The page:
This weekend has seen a return to personal form on a level not known since about October last year. There is clearly a correlation between holidays, lack of stress, and being able to live a normal active life. Or it's just taken me six months to get over completing my MA and emerge, blinking mole-like, from  dark book baggage.    

On my return from foreign parts last week my brother called me to remind me about the imminent maternal birthday festivities. He was wondering when the heck I was arriving on 6th June. My brother stresses a lot. Strange, because I don't worry about stuff at all. 

Oh no. 

To be fair he was right to be worried. It turns out I had the wrong weekend in my befuddled head. After a hurried ticket booking and further consultation with the man of the family, everything was organised. All I had to do was get to Pewsey at 9.30 and he would pick me up. I managed it despite over-sleeping and set a world record for crossing London in the process. 

We arrived at his and I finally had my first cup of tea of the day. My nephew hid under a cushion. So my sister in law decided that we'd better put on our party faces as we didn't want to send anyone else scurrying under the soft furnishings. Chris made a fabulous eggs benedict and we sat in the sunny garden, discussing food. It's pretty much staple conversational fodder in our family. 

My brother is proud to announce that in four years he's grown one stalk of purple asparagus. He reports it tasted the same as green. I'm glad we cleared that up.

Roo's favourite colour is red. And he enjoys writing his name. He also loves cars, doing roly-polys, telling stories, swimming, BMX tracking around the garden, and playing catch with Izzy the dog. He doesn't do sprinting competitions at school because he isn't fast enough to win. After all it's not the taking part... His ambition is to explore the jungle. He had me in stitches. He's also a perfect budding worry-wart. On being left in the car, we conspired to drive away; neither of us have a driving licence. He thought about it with a naughty smile, then looked panicked. 'We can't drive', he announced, 'we'd be 'rrested'.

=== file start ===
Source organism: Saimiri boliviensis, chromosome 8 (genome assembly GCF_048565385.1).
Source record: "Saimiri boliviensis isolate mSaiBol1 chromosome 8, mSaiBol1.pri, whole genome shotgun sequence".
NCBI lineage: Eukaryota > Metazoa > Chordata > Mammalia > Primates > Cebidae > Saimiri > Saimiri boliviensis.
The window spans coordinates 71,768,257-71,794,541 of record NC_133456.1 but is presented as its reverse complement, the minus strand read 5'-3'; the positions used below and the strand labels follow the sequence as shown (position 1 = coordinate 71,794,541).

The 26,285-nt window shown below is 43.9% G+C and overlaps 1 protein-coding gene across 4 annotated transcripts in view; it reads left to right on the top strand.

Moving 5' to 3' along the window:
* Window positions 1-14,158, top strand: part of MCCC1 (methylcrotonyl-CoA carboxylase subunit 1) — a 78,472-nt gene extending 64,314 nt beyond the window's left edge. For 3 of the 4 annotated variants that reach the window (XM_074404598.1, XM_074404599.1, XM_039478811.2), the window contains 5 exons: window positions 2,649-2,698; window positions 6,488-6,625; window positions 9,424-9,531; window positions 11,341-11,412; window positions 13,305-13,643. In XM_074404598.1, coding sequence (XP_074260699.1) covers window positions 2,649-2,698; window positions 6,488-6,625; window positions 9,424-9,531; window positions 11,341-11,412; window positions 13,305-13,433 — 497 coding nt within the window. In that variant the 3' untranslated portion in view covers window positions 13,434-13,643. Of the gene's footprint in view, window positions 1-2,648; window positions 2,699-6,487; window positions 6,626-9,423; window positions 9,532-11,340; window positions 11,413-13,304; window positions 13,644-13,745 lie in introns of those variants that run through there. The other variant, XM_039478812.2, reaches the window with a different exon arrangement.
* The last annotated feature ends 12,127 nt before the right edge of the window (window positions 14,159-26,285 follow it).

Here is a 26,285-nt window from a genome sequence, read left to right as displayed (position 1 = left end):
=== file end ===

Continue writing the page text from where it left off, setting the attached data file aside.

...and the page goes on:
True. I have a feeling I'm going to have to work on his more anarchistic side. 

The party went off well, despite the many and varied ailments of the family grandees. The pub was a lucky find given that someone had mixed up The Snooty Fox and the The Fox. Chris had asked me about venues and mentioned foxes. I thought it was the 'other' fox so he booked this fox. We were clearly utterly foxed. But thankfully the landlady was charming and the food was all home made. The apple crumble was excellent according to those in the know. My uncle only deals in cider apples so went for the icecream. Wise man. Roo agreed that the strawberry was the best he'd ever had. He's a card. 

After all the fox kerfuffle, we went to see the White Horse. Chris and Roo demonstrated the art of rolling down hills, given a piquant twist of sheep droppings and the boys being in their best party clothes. My mum and uncle enjoyed the walk from the comfort of their stationary vehicle. My family is truly priceless.